Slayer Labs

Cyber Range Platform

rConfig 3.9.6 - Magic Hash Auth Bypass to RCE

This post will cover two vulnerabilities in rConfig 3.9.6 when chained together could potentially lead to unauthenticated code execution. The first vulnerability involves type juggling using magic hashes to bypass authentication, and the second involves command injection via its cron job functionality.

rConfig is an opensource web-based network configuration management utility, with a free and paid version. These vulnerabilities cover the free version which at the time of writing hasn’t been update for more than 1 year.


rConfig isn’t heavily used in the wild, and seems to be a smaller/niche web app. This post is more to review a real world example of a type juggling vulnerability and how it can be used to bypass authentication..and more. This likely won’t be exploitable in an engagement due to rConfigs low userbase.

Magic Hash 🧙 Auth Bypass

When logging into rConfig, the authentication process will take the user supplied password, MD5 hash it, then compare it to that users MD5 hashed password in the DB. If the hash supplied by the user equals the hash stored in the DB, the user will be successfully authenticated.

Loose Comparisons Primer

PHP (and other programming languages) utilize loose comparisons to make life easier for developers by basically relaxing comparison rules. The two operands don’t necessarily have to be exactly the same to evaluate to true. A loose comparison example that would evaluate to true would be: "00" == int(0)

Loose comparisons do more funky things that are well documented in this OWASP presentation pdf - quoting the relevant part for our example “If PHP decides that both operands look like numbers, even if they are actually strings, it will convert them both and perform a numeric comparison:”

TRUE: "0e12345" == "0e54321"

PHP see’s these two strings and thinks they are in scientific notation, so zero to the power of anything numeric equals zero. In the rare chance a users password results in an md5 hash beginning with 0e + 30 digits we can supply another password which hashes out to be 0e + 30 digits to trigger a true comparison.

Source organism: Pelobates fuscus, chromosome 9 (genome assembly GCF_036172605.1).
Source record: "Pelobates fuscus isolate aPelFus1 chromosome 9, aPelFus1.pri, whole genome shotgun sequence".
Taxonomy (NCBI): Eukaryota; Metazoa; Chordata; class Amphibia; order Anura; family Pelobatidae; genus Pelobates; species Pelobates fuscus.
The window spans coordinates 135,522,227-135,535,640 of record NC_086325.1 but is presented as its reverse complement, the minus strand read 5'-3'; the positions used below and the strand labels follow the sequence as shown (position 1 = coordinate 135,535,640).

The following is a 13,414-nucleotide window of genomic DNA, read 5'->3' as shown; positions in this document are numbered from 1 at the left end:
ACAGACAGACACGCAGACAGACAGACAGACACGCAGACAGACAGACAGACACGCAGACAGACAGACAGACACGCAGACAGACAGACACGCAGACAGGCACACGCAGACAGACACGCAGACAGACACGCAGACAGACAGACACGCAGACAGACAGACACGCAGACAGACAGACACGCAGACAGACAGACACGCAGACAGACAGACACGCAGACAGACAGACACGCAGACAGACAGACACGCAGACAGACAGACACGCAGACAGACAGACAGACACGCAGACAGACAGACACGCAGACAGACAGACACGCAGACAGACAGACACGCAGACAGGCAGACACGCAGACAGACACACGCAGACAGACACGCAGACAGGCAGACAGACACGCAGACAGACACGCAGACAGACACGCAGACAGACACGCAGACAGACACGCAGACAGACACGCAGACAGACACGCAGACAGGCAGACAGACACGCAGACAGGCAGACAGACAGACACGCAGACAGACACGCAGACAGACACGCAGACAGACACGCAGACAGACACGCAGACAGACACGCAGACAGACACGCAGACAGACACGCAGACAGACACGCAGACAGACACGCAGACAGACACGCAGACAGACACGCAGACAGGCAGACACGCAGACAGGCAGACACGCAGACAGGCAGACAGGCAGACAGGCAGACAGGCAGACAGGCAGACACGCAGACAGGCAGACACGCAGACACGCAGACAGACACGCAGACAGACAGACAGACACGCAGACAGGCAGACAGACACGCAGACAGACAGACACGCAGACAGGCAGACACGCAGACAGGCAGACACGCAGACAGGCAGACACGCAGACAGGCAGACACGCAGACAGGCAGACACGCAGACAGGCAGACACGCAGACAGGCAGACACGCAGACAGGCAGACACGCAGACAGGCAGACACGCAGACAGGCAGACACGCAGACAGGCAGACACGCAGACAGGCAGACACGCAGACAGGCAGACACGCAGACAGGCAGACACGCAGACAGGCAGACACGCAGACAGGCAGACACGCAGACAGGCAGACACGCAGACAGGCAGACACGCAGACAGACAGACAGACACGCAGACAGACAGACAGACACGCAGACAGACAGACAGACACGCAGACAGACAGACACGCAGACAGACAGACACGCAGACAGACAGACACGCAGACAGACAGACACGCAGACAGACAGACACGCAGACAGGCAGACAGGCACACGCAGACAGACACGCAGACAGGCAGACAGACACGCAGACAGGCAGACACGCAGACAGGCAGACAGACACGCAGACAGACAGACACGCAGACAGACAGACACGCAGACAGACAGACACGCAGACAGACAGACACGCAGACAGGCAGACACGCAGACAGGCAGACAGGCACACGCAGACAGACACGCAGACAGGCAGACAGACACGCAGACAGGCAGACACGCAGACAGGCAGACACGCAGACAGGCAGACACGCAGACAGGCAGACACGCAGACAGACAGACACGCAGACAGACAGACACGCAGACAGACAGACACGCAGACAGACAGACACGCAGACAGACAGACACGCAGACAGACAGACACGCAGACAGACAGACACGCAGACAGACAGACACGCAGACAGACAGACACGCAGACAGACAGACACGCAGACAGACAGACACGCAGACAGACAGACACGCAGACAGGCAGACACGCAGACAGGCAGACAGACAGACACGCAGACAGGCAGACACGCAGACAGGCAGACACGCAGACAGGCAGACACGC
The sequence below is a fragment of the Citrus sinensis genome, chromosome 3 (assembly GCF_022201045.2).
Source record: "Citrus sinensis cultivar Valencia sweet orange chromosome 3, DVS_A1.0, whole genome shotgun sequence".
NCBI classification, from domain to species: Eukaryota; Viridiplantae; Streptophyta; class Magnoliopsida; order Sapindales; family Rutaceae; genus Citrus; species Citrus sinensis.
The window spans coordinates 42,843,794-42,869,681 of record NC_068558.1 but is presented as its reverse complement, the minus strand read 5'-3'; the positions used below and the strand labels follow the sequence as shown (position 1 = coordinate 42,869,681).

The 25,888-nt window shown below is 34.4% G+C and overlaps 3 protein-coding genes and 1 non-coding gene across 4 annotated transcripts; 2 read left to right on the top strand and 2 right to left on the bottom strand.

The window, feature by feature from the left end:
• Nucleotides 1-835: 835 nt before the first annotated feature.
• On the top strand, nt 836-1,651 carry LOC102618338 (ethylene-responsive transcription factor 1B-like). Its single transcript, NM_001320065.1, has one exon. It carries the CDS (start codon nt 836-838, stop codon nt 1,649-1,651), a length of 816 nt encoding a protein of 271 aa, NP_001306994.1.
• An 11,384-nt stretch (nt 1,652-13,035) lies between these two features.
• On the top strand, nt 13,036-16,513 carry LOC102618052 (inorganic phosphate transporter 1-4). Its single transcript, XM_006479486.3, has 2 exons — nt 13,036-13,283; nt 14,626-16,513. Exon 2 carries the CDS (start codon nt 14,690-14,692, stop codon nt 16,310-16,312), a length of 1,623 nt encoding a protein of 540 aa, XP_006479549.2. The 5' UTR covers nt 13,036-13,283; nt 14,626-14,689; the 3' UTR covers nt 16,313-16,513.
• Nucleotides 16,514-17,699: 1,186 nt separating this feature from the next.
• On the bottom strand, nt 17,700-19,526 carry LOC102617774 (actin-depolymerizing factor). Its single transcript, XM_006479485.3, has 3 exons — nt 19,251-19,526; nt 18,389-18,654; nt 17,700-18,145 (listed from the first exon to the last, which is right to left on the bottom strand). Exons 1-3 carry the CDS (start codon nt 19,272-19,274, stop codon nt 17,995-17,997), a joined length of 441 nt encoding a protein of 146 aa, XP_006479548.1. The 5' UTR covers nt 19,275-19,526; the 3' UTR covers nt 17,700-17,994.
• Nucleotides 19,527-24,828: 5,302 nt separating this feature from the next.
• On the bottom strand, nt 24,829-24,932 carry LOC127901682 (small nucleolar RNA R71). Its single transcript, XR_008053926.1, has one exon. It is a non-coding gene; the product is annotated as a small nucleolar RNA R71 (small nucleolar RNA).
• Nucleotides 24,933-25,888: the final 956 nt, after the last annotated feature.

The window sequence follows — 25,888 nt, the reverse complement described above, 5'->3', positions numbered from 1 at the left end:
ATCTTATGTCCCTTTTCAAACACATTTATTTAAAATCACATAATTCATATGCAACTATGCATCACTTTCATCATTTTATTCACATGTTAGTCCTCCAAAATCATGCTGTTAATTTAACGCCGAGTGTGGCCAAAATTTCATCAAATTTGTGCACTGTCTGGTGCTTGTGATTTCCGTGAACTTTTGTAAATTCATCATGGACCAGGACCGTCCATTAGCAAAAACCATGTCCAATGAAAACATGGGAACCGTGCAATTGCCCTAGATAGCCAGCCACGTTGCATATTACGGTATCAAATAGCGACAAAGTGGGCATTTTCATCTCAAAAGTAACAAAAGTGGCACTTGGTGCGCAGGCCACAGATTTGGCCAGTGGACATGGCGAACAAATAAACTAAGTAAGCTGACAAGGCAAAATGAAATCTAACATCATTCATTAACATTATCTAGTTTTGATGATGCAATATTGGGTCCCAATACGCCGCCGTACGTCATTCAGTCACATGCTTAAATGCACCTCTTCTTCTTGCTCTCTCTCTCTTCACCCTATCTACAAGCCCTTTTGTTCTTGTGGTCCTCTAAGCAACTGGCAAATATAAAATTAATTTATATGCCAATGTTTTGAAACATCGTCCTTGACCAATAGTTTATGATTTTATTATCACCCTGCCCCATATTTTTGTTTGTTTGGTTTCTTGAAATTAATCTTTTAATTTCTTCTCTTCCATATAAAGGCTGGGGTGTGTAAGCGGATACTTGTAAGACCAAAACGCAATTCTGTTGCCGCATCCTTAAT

Rare Magick

In general, the possibility to exploit this vulnerability would be very rare as it would depend on a massive userbase. In all likelihood any live instance of rConfig wouldn’t have a user with a hashed password that would fit within our criteria. Although in a purposely vulnerable lab environment one might find such a user 🥸

In the image below, rConfig’s MySQL instance shows ‘alice’ with a password that results in a magic hash - note 00e is also 0. The other string(aabC9RqS)/hash combo is what we’ll use to exploit this vulnerability.

md5 stored magic hashes

Code Analysis

Taking a quick glance at the authentication code, the initial function takes the supplied username and md5 hashes the supplied password and passes to confirmedUserPass function.

$results = $database->confirmedUserPass($subuser, md5($subpass));

Then confirmUserPass function takes the md5 password hash and loosely compares (==) it to the password hash of the user from the DB.

function confirmUserPass($username, $password) {

// ...sql stuff...

if ($password == $dbarray['password']) {
	return 0; //Success! Username and Password confirmed

Logging in with the username ‘alice’ providing our magic hash password (aabC9RqS), we get a successful login.

rconfig login bypass

Compared to Strict

To quick showcase how a strict comparison would evaluate, we can edit the source code by adding an additional equals sign, aka “===” instead of “==”. Note this may be used as a quick and dirty fix, but it’s advised to use built-in, updated PHP functions for more reliability (password_verify, hash_equals, password_hash, etc)

magic hash temp fix

RCE via Cron

One functionality of rConfig allows a user to run scheduled tasks on target network devices. The web page for this functionality has a convenient web gui which allows users to set a type of task to execute, any customizations and when it should run (in cron format).

rconfig cron gui

Once saved, a new cronjob will be created. Below is the cron result of a normal task that was set to run a built-in report script.

0 0 1 1 * php /home/rconfig/lib/compareReportScript.php 843022

This feature can be abused to escape out of the preconfigure cron command and instead plant our own commands for cron to execute. Since the last value in cronjob is weekday, we’ll append our payload after that. In our case a webshell.

* /usr/bin/echo 'WEB SHELL CODE HERE' > /home/rconfig/www/shell.php #

Once saved, it should be executed immediately resulting in a simple webshell.

command injection with burp


I also create a PoC in python to make life easier. It has an authenticated mode and an unauthenticated mode. It’ll create the cron and cleanup the task in the gui as to avoid detection while also avoiding the cron from continually executing, leaving only your webshell.

python poc


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